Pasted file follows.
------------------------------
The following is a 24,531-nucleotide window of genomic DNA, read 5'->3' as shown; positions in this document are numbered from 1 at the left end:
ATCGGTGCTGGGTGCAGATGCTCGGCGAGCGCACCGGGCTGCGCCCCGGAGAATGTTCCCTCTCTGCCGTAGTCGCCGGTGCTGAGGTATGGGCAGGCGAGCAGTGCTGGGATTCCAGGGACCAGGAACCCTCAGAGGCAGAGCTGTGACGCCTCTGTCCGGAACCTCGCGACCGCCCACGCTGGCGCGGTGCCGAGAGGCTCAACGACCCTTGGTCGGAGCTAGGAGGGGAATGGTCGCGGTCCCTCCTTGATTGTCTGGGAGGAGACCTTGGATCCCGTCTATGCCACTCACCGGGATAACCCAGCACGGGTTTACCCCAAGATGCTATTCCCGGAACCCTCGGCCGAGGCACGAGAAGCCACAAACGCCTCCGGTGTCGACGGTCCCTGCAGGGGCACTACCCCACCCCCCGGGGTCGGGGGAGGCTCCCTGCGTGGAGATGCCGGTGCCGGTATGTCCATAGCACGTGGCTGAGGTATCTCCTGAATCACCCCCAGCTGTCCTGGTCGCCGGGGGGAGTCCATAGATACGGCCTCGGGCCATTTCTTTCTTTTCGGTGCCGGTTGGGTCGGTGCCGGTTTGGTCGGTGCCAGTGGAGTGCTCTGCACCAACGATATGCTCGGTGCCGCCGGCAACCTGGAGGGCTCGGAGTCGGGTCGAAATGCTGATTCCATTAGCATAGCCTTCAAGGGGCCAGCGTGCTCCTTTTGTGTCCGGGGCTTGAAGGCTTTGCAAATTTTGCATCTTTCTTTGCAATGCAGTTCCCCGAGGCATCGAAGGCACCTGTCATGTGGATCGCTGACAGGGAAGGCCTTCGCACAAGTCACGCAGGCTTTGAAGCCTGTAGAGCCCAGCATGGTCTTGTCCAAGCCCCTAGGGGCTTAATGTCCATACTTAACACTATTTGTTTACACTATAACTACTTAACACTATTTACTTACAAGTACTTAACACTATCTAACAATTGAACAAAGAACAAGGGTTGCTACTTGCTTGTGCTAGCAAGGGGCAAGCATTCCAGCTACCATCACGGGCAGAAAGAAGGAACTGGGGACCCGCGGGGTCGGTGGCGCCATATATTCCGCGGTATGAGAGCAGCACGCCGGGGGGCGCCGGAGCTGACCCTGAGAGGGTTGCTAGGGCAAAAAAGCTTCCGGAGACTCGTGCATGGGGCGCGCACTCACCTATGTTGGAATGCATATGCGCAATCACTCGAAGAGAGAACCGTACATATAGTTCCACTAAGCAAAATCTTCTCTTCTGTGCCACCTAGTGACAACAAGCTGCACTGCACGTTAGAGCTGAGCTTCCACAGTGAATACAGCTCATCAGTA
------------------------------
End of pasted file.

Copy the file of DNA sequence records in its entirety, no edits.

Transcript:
The following is a 24,531-nucleotide window of genomic DNA, read 5'->3' as shown; positions in this document are numbered from 1 at the left end:
ATCGGTGCTGGGTGCAGATGCTCGGCGAGCGCACCGGGCTGCGCCCCGGAGAATGTTCCCTCTCTGCCGTAGTCGCCGGTGCTGAGGTATGGGCAGGCGAGCAGTGCTGGGATTCCAGGGACCAGGAACCCTCAGAGGCAGAGCTGTGACGCCTCTGTCCGGAACCTCGCGACCGCCCACGCTGGCGCGGTGCCGAGAGGCTCAACGACCCTTGGTCGGAGCTAGGAGGGGAATGGTCGCGGTCCCTCCTTGATTGTCTGGGAGGAGACCTTGGATCCCGTCTATGCCACTCACCGGGATAACCCAGCACGGGTTTACCCCAAGATGCTATTCCCGGAACCCTCGGCCGAGGCACGAGAAGCCACAAACGCCTCCGGTGTCGACGGTCCCTGCAGGGGCACTACCCCACCCCCCGGGGTCGGGGGAGGCTCCCTGCGTGGAGATGCCGGTGCCGGTATGTCCATAGCACGTGGCTGAGGTATCTCCTGAATCACCCCCAGCTGTCCTGGTCGCCGGGGGGAGTCCATAGATACGGCCTCGGGCCATTTCTTTCTTTTCGGTGCCGGTTGGGTCGGTGCCGGTTTGGTCGGTGCCAGTGGAGTGCTCTGCACCAACGATATGCTCGGTGCCGCCGGCAACCTGGAGGGCTCGGAGTCGGGTCGAAATGCTGATTCCATTAGCATAGCCTTCAAGGGGCCAGCGTGCTCCTTTTGTGTCCGGGGCTTGAAGGCTTTGCAAATTTTGCATCTTTCTTTGCAATGCAGTTCCCCGAGGCATCGAAGGCACCTGTCATGTGGATCGCTGACAGGGAAGGCCTTCGCACAAGTCACGCAGGCTTTGAAGCCTGTAGAGCCCAGCATGGTCTTGTCCAAGCCCCTAGGGGCTTAATGTCCATACTTAACACTATTTGTTTACACTATAACTACTTAACACTATTTACTTACAAGTACTTAACACTATCTAACAATTGAACAAAGAACAAGGGTTGCTACTTGCTTGTGCTAGCAAGGGGCAAGCATTCCAGCTACCATCACGGGCAGAAAGAAGGAACTGGGGACCCGCGGGGTCGGTGGCGCCATATATTCCGCGGTATGAGAGCAGCACGCCGGGGGGCGCCGGAGCTGACCCTGAGAGGGTTGCTAGGGCAAAAAAGCTTCCGGAGACTCGTGCATGGGGCGCGCACTCACCTATGTTGGAATGCATATGCGCAATCACTCGAAGAGAGAACCGTACATATAGTTCCACTAAGCAAAATCTTCTCTTCTGTGCCACCTAGTGACAACAAGCTGCACTGCACGTTAGAGCTGAGCTTCCACAGTGAATACAGCTCATCAGTA